Welcome to Vox’s weekly book link roundup, a curated selection of the internet’s best writing on books and related subjects.
This Monday is Memorial Day, which might mean a day off for you. It does for me, and I am contemplating how best to spend it during this odd and cloistered time. A long walk through my neighborhood, maybe, with plenty of stops to look at the lush flowers of early summer. Perhaps I’ll try to cook something elaborate and summery, with asparagus and beautiful new lettuce and parmesan cheese.
I will absolutely be reading, because reading is how I am making meaning out of the world right now. Fiction is a technology designed to help us feel our emotions, and god, do I have a lot to feel these days. You probably do too.
And so, to help us get in a reading frame of mind, here is the best online writing on books and related subjects for the week of May 17, 2020.
Sure, some of the guidelines the state has provided are useful, but there’s still a lot left up to interpretation. In response to these gray areas, businesses and organizations are jumping in, filling my inbox with checklists and free signage to hang in my store, assuring me they know best. If actual human lives are at stake, I’d really love to hear from some experts. Perhaps some veteran scientists and public health officials. I don’t think I should be relying on the checklist from my local office supply store.
- Town and Country, one of the most reliable sources of hate reads out there, has turned to celebrity book curator Thatcher Wine to critique celebrity bookshelf backgrounds. Here is Mr. Wine on Stanley Tucci’s kitchen bookshelf:
“I can’t focus on what Stanley is making with that crisis unfolding on that top bookshelf in the background. Leaning books on the right, no bookend holding them back on the left, and a beautiful bowl about to meet its demise. They’ve probably been that way for years without anyone getting hurt, but there’s a lot of tension, like a good Stanley Tucci film perhaps.” Score: 4/10
For her fellow workshop member, Davidson Garrett (no relation), a retired taxi driver of forty years, writing poems is grounding right now because, at least in his approach, the medium is both topical and timeless, giving context to more immediate stimuli. “I go to Madison Square Park a lot because I live near there. It’s so beautiful, with the flowers and everything. The flowers—I just needed something joyful in my life,” he said. “I needed a transfusion of joy. . . . I wrote a poem about the pipe organ recently because I find music to be healing and very salubrious.”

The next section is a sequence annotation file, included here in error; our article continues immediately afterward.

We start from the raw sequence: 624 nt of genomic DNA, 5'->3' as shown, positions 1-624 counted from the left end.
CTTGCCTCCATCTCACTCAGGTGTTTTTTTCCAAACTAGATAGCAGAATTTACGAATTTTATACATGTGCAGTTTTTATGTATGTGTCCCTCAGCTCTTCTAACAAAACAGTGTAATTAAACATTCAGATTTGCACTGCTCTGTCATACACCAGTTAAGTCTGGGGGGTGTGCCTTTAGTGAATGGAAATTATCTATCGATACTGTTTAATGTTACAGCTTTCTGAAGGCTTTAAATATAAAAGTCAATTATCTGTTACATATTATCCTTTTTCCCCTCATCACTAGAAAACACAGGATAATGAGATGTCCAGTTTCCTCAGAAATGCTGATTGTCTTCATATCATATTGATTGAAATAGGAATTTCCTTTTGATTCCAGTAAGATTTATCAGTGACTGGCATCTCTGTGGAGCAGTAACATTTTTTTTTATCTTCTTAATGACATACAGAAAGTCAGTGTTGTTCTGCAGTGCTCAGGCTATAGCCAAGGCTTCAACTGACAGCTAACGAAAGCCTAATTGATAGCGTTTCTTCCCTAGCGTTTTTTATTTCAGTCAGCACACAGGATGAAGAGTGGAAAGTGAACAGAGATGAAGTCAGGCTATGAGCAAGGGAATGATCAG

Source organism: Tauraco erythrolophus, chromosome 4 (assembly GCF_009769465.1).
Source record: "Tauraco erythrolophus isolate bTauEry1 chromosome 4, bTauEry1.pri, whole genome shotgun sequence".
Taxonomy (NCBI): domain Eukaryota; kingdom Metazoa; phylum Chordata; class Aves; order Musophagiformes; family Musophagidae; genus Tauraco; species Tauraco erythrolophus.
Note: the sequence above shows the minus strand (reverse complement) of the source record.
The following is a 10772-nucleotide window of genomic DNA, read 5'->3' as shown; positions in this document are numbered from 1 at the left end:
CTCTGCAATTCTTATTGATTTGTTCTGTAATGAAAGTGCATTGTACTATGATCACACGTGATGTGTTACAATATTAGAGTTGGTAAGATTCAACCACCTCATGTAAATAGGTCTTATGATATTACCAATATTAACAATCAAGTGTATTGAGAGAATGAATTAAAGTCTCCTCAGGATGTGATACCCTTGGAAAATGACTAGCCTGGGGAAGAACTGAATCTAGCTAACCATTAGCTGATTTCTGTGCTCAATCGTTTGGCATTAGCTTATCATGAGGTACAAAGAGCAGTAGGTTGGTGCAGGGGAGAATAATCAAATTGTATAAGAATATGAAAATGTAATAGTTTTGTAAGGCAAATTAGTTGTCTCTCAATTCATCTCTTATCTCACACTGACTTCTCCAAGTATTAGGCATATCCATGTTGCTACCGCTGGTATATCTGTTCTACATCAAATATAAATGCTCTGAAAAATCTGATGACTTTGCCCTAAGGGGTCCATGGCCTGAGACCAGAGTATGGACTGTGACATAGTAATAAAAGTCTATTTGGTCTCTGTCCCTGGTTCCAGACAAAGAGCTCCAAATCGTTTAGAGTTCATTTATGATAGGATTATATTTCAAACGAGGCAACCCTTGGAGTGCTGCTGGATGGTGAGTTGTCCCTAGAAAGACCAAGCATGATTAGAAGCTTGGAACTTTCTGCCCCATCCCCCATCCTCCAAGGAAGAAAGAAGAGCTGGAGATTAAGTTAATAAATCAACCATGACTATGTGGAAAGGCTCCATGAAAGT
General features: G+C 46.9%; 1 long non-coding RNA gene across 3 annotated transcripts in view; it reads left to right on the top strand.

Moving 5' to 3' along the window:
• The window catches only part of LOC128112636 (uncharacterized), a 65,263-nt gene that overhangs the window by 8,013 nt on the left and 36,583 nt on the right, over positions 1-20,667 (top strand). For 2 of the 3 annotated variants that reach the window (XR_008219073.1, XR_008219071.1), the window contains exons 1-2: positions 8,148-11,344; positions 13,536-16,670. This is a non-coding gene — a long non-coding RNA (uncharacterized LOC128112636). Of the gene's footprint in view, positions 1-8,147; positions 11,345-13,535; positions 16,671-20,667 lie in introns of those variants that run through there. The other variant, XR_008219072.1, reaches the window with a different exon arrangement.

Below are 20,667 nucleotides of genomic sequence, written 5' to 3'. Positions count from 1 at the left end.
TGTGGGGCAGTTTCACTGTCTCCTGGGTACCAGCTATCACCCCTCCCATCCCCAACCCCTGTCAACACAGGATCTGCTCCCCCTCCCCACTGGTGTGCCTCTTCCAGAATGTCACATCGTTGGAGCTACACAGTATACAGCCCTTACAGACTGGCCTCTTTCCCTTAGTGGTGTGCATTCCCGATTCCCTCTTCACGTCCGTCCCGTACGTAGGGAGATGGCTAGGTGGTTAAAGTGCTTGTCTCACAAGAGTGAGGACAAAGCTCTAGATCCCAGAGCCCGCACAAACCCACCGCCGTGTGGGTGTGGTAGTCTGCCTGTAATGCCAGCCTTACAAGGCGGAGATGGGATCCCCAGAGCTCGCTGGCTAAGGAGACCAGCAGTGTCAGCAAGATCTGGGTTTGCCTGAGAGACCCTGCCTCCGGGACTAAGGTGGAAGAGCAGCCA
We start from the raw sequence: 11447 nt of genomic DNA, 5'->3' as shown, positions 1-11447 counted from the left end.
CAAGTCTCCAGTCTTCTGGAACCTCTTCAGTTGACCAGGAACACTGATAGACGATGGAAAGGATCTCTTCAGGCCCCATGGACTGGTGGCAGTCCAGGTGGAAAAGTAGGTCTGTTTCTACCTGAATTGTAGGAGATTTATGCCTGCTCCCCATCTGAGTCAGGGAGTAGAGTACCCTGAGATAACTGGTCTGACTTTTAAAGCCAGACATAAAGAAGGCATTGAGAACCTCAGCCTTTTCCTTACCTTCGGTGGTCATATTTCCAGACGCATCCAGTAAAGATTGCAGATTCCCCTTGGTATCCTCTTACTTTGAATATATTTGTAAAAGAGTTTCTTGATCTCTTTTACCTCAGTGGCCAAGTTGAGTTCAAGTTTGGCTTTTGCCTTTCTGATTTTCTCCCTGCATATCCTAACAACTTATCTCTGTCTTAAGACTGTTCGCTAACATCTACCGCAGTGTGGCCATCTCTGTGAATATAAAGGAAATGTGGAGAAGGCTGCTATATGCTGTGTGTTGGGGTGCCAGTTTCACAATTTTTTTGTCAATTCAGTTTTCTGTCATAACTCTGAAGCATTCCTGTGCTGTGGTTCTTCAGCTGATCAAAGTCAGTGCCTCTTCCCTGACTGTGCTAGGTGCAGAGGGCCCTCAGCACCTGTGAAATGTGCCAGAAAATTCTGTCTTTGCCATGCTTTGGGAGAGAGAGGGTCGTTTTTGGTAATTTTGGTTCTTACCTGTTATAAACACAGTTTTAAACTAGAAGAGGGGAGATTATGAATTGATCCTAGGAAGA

The writers are an unusually cocooned bunch, safely distant from the world of layoffs, mass graves, Zoom funerals. (It’s only more recently that we’ve seen first-person accounts by subway workers, paramedics, ER doctors and nurses.) Their quarantines are, on the surface, bucolic interludes laced with light anxiety; panic is sieved through Instagram’s tidy grid of artful domesticity, simmering bone broth, early bluebells and the first fledglings spied on solitary walks. The uncertainty of the tone is what makes these pieces oddly moving, the damp childlike fright that creeps through resolve. Together, they represent a struggle in real time to give language to a set of emotions that are, as yet, painfully nameless.
“The Machine Stops” would become famous a century after its publication for supposedly having envisioned technologies like social media—and the dangers thereof—long before they appeared. In particular, it predicted computer interfaces and programs like Skype that would allow us to communicate with people across the globe without leaving our rooms. People live in isolation in chambers, where they can call up music and real-time video-chatting at a click; the Earth’s surface is, authorities declare, uninhabitable, so people are advised to stay in their cozy rooms, which everyone has adapted to as their standard for normality. In these ways, the story seems chillingly prescient, capturing dim-but-definite elements of the world we inhabit today, like an astronomer peering through a faintly clouded lens.
Scholars in Asian American studies can identify and document xenophobia, and they can disseminate those findings in real time to legal advocates. Media scholars can draw on their knowledge of contagion films to alert health organizations to harmful visual iconographies and suggest alternatives. Literary scholars can identify how narratives are being used to spread misinformation, and they can advise health communicators how to create compelling counternarratives to challenge the fictions of conspiracy theorists. Creative writers can draw on their narrative expertise to craft compelling stories that help us imagine a path forward and the steps we could take to get there — a “science fiction prototyping” for pandemic response.
Curzio Malaparte is a phrasemaker before anything else—sensuous phrases that stick in the imagination for a long time (“the sun’s baked-honey brilliance”). Although he fancied himself a thinker (and was quite jealous of the renown of Gide, Sartre, and Camus), his pronouncements on “the French” (“France is the last homeland of intelligence”) or on communism or existentialism or on women are often confused or repetitive or banal or wrong, whereas his recording of a sensation or a bizarre anecdote or his memory of a strange phrase is always indelible if not unerring.
This quarantine has brought me back to Burroughs, who claimed to believe—which means he didn’t but wanted to believe—that language was a virus. Though it’s difficult to puzzle out the exact pathology—exactness was not Burroughs’s practice—a summary might go like this: Language is a virus that crossed the species barrier from an extraterrestrial civilization.
And here’s the week in books at Vox:
As always, you can keep up with all our books coverage by visiting vox.com/books. Happy reading!
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